• However, be cautious! Nails driven in too deeply can cut into the shingle and reduce its lifespan.

Making Necessary Adjustments

It’s time to tweak and tune:

  • If you notice any inconsistencies or errors, now’s the time to correct them.
  • Should any shingles need replacement, use a flat bar to gently lift the surrounding shingles, remove the faulty one, and replace it with a new shingle. Nail it in place and ensure the surrounding shingles lay flat.

Pro Tips

Ah, the age-old wisdom that often separates the novices from the seasoned vets. These golden nuggets can make the difference between an okay job and a phenomenal one. Whether you’re a DIY enthusiast or a pro, these pro tips will serve you well when installing cedar shingles on your gazebo:

  • Working in Dry Weather Conditions: Cedar shingles, like any wood, can expand when wet and shrink when dry. To ensure a smooth and hassle-free installation, always aim to work on sunny, dry days. Not only does it make the task easier, but it prevents the shingles from warping or becoming misshapen.
  • Staggering Shingle Joints for a Better Appearance: To achieve a polished, professional look, ensure that the vertical joints between shingles are staggered from one row to the next. This not only enhances the overall appearance but also improves the roof’s water-shedding capability.
  • Using Stainless Steel or Galvanized Nails for Longevity: Cedar contains natural preservatives that can corrode regular nails. By using stainless steel or galvanized nails, you ensure that they don’t rust or deteriorate over time, thus ensuring a longer lifespan for your shingles.
  • Regular Maintenance to Extend Shingle Life: Just like any other part of your home, your cedar shingle roof benefits from regular check-ups. Clean off any debris or moss growth, check for any damage, and consider applying a protective sealant every few years to maintain its rich color and enhance durability.

Frequently Asked Questions (FAQs)

Can cedar shingles be installed over existing roofing?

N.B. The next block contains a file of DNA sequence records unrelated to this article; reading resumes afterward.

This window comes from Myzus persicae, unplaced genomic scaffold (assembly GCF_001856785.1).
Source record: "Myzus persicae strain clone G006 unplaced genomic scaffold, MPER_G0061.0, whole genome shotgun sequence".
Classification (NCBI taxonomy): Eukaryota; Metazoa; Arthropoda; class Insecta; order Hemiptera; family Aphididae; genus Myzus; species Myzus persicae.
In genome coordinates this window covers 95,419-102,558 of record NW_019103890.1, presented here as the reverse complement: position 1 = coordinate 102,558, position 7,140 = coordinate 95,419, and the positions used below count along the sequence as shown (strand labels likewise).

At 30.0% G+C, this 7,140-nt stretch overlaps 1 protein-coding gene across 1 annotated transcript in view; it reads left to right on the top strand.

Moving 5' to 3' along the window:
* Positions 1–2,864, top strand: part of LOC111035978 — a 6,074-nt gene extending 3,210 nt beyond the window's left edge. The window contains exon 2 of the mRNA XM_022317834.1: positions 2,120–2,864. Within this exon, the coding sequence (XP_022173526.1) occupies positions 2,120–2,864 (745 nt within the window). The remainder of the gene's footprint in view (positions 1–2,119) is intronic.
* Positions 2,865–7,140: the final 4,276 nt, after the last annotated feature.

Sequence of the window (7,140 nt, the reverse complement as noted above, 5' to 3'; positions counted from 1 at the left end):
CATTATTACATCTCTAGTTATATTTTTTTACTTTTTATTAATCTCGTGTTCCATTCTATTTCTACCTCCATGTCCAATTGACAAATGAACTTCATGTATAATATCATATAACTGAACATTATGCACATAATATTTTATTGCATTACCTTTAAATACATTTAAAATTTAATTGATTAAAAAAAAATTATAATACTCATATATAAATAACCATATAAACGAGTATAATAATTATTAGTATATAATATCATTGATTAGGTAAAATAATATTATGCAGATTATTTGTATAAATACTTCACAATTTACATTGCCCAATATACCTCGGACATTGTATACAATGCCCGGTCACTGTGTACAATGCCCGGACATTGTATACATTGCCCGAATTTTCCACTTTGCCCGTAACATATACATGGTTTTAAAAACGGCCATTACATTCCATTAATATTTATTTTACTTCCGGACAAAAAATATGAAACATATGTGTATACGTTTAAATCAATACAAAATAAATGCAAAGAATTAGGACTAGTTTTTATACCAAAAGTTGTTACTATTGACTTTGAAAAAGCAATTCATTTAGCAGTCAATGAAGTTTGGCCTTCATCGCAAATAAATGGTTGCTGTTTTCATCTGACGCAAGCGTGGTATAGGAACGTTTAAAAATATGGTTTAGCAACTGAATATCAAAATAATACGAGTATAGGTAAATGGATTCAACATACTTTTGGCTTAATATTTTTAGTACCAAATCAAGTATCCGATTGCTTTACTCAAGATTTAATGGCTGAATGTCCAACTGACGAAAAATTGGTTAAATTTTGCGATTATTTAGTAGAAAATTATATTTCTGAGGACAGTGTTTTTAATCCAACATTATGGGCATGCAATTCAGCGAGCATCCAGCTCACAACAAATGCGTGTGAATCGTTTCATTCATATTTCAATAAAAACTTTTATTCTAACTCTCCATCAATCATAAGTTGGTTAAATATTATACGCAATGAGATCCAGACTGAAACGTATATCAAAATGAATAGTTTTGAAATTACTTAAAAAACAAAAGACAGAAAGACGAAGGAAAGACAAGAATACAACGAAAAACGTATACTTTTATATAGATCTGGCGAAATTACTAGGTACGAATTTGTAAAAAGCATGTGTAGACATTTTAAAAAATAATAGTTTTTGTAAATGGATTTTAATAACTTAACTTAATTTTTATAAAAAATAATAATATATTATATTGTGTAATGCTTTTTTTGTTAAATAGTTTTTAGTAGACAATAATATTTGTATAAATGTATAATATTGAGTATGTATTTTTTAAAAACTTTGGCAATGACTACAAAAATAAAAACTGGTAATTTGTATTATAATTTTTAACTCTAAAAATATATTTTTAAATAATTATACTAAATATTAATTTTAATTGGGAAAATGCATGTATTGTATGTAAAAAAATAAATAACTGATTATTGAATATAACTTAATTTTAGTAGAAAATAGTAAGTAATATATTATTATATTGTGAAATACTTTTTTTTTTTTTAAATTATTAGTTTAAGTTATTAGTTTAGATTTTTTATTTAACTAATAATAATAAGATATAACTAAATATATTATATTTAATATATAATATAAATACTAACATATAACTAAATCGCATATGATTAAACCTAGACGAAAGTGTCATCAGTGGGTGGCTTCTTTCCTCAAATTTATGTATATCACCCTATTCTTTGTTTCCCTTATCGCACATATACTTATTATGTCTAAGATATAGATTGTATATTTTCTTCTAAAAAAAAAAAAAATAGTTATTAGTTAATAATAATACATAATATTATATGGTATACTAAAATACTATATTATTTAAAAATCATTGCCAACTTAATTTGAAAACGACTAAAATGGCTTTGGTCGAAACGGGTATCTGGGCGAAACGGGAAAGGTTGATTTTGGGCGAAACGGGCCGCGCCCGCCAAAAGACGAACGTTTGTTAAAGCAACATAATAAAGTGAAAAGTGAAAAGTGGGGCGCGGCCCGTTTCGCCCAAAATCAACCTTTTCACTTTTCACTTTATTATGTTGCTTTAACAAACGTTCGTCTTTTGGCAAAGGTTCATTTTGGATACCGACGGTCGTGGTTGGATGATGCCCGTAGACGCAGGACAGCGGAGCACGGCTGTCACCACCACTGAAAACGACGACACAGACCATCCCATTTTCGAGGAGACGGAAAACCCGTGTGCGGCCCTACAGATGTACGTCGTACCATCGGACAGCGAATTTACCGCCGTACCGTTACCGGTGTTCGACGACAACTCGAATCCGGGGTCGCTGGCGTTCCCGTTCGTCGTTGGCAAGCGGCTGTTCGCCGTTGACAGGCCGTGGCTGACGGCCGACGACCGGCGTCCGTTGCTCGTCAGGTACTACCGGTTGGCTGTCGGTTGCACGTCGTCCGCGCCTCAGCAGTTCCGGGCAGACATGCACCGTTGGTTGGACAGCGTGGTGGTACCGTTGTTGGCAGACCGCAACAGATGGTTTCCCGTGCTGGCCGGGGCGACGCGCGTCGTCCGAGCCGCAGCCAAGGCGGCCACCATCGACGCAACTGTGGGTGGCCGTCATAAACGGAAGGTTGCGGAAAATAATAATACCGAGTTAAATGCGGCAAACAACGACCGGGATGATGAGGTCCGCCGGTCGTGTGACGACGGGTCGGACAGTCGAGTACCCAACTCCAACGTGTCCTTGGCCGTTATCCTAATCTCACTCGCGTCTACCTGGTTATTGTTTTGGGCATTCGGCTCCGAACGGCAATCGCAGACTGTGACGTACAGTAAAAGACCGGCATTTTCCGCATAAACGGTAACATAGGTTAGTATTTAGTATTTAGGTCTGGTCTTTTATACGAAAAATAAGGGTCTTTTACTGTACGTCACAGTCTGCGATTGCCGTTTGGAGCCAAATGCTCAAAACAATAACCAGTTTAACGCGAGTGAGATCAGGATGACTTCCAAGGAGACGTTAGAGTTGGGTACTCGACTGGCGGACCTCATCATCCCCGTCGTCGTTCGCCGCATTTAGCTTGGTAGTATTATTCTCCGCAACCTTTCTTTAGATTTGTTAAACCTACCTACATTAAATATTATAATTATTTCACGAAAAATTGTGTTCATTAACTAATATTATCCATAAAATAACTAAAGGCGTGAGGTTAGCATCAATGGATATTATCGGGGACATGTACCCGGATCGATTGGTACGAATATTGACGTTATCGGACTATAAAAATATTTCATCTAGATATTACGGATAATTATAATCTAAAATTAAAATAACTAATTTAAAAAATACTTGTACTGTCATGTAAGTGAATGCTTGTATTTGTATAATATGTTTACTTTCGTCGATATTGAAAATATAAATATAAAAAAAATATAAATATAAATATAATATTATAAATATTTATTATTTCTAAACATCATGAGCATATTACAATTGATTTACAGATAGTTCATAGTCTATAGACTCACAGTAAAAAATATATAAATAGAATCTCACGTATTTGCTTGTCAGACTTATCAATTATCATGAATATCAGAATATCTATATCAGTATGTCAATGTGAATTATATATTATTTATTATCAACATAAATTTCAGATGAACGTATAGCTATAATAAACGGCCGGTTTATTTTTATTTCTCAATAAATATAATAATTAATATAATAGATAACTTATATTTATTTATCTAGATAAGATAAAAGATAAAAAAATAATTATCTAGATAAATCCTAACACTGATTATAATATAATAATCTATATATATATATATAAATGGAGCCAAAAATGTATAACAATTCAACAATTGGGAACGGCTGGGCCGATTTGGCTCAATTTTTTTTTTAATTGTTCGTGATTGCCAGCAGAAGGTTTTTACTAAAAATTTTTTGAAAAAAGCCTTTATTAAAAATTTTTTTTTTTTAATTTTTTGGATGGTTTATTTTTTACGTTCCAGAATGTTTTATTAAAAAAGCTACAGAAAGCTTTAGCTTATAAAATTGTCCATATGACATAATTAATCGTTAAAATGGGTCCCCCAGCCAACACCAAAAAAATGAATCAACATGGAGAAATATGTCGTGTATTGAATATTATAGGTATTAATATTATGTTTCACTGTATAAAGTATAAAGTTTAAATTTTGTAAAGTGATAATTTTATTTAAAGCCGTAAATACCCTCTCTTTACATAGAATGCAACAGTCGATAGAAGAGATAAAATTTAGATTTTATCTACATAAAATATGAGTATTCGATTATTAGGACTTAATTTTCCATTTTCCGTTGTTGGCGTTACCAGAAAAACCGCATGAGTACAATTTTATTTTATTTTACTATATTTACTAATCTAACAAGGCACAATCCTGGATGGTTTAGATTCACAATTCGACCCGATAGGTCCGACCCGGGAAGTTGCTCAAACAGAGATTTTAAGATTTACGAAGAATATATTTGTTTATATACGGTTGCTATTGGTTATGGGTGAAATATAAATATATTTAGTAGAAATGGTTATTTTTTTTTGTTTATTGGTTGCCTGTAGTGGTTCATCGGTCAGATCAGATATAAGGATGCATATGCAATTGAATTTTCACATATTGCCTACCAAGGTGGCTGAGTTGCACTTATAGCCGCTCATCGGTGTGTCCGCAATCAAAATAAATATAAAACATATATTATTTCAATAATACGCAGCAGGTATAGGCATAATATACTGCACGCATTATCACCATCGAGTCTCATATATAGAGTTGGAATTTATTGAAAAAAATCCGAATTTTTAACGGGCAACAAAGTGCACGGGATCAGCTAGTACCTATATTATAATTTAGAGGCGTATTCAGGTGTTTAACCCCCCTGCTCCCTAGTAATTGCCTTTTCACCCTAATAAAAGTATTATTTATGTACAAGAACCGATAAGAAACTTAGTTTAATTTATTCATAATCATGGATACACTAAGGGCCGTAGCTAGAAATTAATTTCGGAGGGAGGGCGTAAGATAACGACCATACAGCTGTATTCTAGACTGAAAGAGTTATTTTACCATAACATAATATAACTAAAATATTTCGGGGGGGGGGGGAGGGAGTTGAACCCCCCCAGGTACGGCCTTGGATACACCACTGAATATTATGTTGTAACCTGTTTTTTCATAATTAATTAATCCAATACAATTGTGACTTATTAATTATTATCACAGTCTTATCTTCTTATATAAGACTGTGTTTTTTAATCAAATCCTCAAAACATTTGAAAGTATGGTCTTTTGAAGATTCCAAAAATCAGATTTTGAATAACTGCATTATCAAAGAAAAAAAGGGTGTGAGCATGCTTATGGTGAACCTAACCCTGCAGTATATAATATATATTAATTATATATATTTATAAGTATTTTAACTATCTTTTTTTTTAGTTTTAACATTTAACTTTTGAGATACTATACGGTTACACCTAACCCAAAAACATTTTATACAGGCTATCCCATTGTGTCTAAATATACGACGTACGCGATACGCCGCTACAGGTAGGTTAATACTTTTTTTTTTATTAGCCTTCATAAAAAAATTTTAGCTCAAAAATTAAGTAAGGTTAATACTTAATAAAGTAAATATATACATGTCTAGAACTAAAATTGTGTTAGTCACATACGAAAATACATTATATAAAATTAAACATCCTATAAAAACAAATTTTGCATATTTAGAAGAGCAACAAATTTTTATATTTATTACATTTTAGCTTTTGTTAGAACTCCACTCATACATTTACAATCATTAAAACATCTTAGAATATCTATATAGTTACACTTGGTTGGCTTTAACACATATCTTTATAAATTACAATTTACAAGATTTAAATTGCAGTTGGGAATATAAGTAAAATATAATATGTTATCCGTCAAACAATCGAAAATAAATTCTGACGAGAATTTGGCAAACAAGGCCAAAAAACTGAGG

Yes, cedar shingles can be installed over existing roofing, especially if it’s flat and in good condition. However, it’s often recommended to remove old roofing for the best results.

How much does it cost to install cedar shingles on a gazebo?

Costs vary based on region, gazebo size, and labor rates, but on average, expect between $400-$1,200 for materials and labor for a standard-sized gazebo.

How long can cedar shingles last on a gazebo?

With proper maintenance, cedar shingles can last 20-30 years on a gazebo. Factors like climate and upkeep play a role in their longevity.

Can I stain or paint cedar shingles for added protection?

Absolutely! Staining or painting cedar shingles can enhance their UV and moisture protection. Ensure you use products designed for cedar.

Are cedar shingles suitable for all climates?

Cedar shingles thrive in various climates due to their natural insulating properties and resistance to harsh weather. However, regular maintenance is crucial in very wet or sunny areas.


In wrapping up, installing cedar shingles on a gazebo isn’t just about the aesthetic appeal, but also the robust functionality they offer. Remember the critical stages, from safety precautions to the finishing touches.

The natural allure and resilience of cedar shingles make them an outstanding choice for gazebos. So, DIY enthusiasts, muster up that confidence and embrace this project. We hope that this guide has been helpful. You can read about similar topics here on our website. Check back again soon for more.